Processing The Input

SENDING THE INPUT TO THE AUTOCOMPLETE MANAGER

After initialization, you would send the whole string the user is typing to the AutoComplete manager through

processString:
. The manager will iterate over the triggers and check whether the input fires any of them.
UPON FIRING AN AUTOCOMPLETE TRIGGER

If the input fires a trigger, the manager will check if the dataSource implements the

itemList:
selector. This method is meant for developers who plan to fetch the list asynchronously. This selector is called with a callback that must be called once the list is ready. If the method is not implemented, then the developer must set the item list on the trigger (
trigger.autoCompleteItemList
).

Immidiatly afte the manager gets the result of the trigger, it sends another optional message to the dataSource to filter the list in-place. (i.e. an

NSMutableArray
is passed to the dataSource, and that same object is expected to contain the filtered list on return). If this method is not implemented by the dataSource, the manager will apply a default filter to the list (e.g.
autoCompleteString beginswith[cd] %@
).

Finally, an optional message is sent to the delegate that the AutoComplete table view will appear.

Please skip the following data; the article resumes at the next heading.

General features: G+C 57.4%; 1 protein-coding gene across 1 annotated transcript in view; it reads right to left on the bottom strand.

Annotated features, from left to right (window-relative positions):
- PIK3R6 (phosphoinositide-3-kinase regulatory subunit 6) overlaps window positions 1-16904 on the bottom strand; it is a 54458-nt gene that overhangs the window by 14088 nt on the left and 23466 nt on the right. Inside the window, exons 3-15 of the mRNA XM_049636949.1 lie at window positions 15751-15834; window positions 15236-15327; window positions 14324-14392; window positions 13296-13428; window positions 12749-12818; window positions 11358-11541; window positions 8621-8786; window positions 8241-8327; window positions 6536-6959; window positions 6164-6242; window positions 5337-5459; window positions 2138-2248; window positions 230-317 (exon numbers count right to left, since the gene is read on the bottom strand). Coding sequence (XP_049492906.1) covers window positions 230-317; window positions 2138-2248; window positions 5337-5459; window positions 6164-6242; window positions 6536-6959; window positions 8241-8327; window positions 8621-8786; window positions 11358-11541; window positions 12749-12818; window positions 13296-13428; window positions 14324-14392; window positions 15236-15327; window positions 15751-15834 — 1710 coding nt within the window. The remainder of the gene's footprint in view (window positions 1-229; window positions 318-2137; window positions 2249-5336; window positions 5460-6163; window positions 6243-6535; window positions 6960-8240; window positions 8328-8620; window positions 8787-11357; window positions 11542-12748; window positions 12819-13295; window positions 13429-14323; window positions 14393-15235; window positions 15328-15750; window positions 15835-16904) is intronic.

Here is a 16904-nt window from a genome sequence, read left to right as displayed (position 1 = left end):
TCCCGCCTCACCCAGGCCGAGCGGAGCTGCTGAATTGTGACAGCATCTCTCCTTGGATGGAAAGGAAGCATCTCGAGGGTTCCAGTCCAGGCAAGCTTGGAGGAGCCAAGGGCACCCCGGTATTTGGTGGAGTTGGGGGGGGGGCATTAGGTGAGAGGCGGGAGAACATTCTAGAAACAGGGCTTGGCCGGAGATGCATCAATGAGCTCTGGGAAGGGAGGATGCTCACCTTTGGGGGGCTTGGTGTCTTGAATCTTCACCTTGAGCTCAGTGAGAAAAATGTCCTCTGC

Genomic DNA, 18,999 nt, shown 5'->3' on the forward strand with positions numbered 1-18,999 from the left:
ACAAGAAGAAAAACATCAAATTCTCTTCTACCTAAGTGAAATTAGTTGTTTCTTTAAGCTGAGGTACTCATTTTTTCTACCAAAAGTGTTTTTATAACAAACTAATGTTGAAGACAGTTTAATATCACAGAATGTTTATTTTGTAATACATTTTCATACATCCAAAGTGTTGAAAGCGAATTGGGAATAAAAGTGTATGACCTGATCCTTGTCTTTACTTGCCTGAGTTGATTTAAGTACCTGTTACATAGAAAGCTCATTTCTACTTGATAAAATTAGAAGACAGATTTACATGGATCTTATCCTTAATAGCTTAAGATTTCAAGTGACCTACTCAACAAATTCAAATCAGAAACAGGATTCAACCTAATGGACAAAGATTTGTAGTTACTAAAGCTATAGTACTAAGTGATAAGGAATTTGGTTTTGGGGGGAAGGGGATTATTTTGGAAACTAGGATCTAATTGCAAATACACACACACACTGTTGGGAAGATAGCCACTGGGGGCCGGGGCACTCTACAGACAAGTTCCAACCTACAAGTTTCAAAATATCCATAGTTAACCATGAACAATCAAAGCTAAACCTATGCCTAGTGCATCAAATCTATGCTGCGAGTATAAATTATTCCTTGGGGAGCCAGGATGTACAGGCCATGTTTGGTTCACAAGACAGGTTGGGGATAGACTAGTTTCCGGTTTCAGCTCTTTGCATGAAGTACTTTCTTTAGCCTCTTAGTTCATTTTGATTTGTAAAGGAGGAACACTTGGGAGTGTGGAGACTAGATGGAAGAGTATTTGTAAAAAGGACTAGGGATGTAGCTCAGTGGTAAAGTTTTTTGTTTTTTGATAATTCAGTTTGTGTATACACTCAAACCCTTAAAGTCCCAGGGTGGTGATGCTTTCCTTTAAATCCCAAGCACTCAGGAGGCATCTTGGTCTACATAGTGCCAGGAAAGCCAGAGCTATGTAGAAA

This process actually takes place every time the user types more stuff, even if the AutoComplete table is already displayed. This allows the developer to implement heuristics, such as autoCorrection or something.

DISPLAYING THEM ITEMS

The

MJAutoCompleteTC
(where TC stands for TableViewController) simply dequeues a reusable cell and assigns it with the
MJAutoCompleteItem
for that row to the cell. before returning the cell to the table view, the controller sends a message to the manager, which in turn calls the optional selector on the delegate
autoCompleteManager:willPresentCell:forTrigger:
. This is intended for developers who would like to load data just when the cell is presented (i.e. avatars).
SELECTING AN AUTOCOMPLETE OPTION

At this point, the user either enters a character that hides the autoComplete table, such as a whitespace, or they select an AutoComplete option (or they exit the app, or the app crashes, or...). If they select an option, the only required

MJAutoCompleteManagerDelegate
method is called, which is
-[autoCompleteManager:shouldUpdateToText:]